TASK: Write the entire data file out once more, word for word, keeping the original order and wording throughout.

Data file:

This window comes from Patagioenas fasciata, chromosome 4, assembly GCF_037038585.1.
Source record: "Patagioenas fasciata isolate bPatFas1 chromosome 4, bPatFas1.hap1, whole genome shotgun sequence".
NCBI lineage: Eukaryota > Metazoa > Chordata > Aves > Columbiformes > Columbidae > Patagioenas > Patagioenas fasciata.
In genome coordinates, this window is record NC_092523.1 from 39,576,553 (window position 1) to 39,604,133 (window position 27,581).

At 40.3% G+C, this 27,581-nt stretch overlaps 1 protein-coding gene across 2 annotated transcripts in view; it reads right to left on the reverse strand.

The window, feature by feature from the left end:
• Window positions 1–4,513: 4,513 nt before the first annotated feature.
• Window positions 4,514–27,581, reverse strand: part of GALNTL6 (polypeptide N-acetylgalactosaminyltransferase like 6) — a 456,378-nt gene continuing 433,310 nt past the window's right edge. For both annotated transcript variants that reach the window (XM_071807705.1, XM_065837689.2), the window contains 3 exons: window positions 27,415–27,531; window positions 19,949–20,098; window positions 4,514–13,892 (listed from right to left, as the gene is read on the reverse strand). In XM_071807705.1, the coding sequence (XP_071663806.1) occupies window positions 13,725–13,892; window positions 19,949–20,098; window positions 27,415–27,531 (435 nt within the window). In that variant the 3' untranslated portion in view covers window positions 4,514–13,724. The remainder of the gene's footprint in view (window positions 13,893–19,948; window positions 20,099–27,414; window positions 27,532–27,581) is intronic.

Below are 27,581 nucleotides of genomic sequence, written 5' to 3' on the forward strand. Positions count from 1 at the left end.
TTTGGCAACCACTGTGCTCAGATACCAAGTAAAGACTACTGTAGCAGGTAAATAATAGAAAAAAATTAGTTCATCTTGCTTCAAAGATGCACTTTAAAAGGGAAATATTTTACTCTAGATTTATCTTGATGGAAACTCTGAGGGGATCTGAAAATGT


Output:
This window comes from Patagioenas fasciata, chromosome 4, assembly GCF_037038585.1.
Source record: "Patagioenas fasciata isolate bPatFas1 chromosome 4, bPatFas1.hap1, whole genome shotgun sequence".
NCBI lineage: Eukaryota > Metazoa > Chordata > Aves > Columbiformes > Columbidae > Patagioenas > Patagioenas fasciata.
In genome coordinates, this window is record NC_092523.1 from 39,576,553 (window position 1) to 39,604,133 (window position 27,581).

At 40.3% G+C, this 27,581-nt stretch overlaps 1 protein-coding gene across 2 annotated transcripts in view; it reads right to left on the reverse strand.

The window, feature by feature from the left end:
• Window positions 1–4,513: 4,513 nt before the first annotated feature.
• Window positions 4,514–27,581, reverse strand: part of GALNTL6 (polypeptide N-acetylgalactosaminyltransferase like 6) — a 456,378-nt gene continuing 433,310 nt past the window's right edge. For both annotated transcript variants that reach the window (XM_071807705.1, XM_065837689.2), the window contains 3 exons: window positions 27,415–27,531; window positions 19,949–20,098; window positions 4,514–13,892 (listed from right to left, as the gene is read on the reverse strand). In XM_071807705.1, the coding sequence (XP_071663806.1) occupies window positions 13,725–13,892; window positions 19,949–20,098; window positions 27,415–27,531 (435 nt within the window). In that variant the 3' untranslated portion in view covers window positions 4,514–13,724. The remainder of the gene's footprint in view (window positions 13,893–19,948; window positions 20,099–27,414; window positions 27,532–27,581) is intronic.

Below are 27,581 nucleotides of genomic sequence, written 5' to 3' on the forward strand. Positions count from 1 at the left end.
TTTGGCAACCACTGTGCTCAGATACCAAGTAAAGACTACTGTAGCAGGTAAATAATAGAAAAAAATTAGTTCATCTTGCTTCAAAGATGCACTTTAAAAGGGAAATATTTTACTCTAGATTTATCTTGATGGAAACTCTGAGGGGATCTGAAAATGT